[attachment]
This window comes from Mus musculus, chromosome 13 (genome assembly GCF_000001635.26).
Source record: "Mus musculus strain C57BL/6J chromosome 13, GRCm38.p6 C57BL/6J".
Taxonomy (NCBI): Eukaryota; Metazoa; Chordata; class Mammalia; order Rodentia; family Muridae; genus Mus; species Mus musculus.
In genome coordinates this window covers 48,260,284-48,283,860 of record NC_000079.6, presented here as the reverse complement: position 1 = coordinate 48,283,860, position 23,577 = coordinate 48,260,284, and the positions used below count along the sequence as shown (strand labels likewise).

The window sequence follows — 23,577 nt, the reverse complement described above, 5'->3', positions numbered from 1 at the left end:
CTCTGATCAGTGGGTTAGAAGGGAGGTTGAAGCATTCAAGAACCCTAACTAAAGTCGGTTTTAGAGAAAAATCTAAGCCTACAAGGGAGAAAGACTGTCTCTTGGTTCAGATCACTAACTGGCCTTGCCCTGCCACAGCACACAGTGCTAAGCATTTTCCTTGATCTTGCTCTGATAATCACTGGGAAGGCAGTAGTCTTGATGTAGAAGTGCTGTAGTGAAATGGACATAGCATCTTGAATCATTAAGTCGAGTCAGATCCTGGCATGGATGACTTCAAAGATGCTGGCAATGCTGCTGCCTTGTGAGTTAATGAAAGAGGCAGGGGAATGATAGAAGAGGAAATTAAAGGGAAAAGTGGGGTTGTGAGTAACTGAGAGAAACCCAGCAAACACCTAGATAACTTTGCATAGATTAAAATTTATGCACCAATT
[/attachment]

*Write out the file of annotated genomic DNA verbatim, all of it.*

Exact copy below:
This window comes from Mus musculus, chromosome 13 (genome assembly GCF_000001635.26).
Source record: "Mus musculus strain C57BL/6J chromosome 13, GRCm38.p6 C57BL/6J".
Taxonomy (NCBI): Eukaryota; Metazoa; Chordata; class Mammalia; order Rodentia; family Muridae; genus Mus; species Mus musculus.
In genome coordinates this window covers 48,260,284-48,283,860 of record NC_000079.6, presented here as the reverse complement: position 1 = coordinate 48,283,860, position 23,577 = coordinate 48,260,284, and the positions used below count along the sequence as shown (strand labels likewise).

The window sequence follows — 23,577 nt, the reverse complement described above, 5'->3', positions numbered from 1 at the left end:
CTCTGATCAGTGGGTTAGAAGGGAGGTTGAAGCATTCAAGAACCCTAACTAAAGTCGGTTTTAGAGAAAAATCTAAGCCTACAAGGGAGAAAGACTGTCTCTTGGTTCAGATCACTAACTGGCCTTGCCCTGCCACAGCACACAGTGCTAAGCATTTTCCTTGATCTTGCTCTGATAATCACTGGGAAGGCAGTAGTCTTGATGTAGAAGTGCTGTAGTGAAATGGACATAGCATCTTGAATCATTAAGTCGAGTCAGATCCTGGCATGGATGACTTCAAAGATGCTGGCAATGCTGCTGCCTTGTGAGTTAATGAAAGAGGCAGGGGAATGATAGAAGAGGAAATTAAAGGGAAAAGTGGGGTTGTGAGTAACTGAGAGAAACCCAGCAAACACCTAGATAACTTTGCATAGATTAAAATTTATGCACCAATT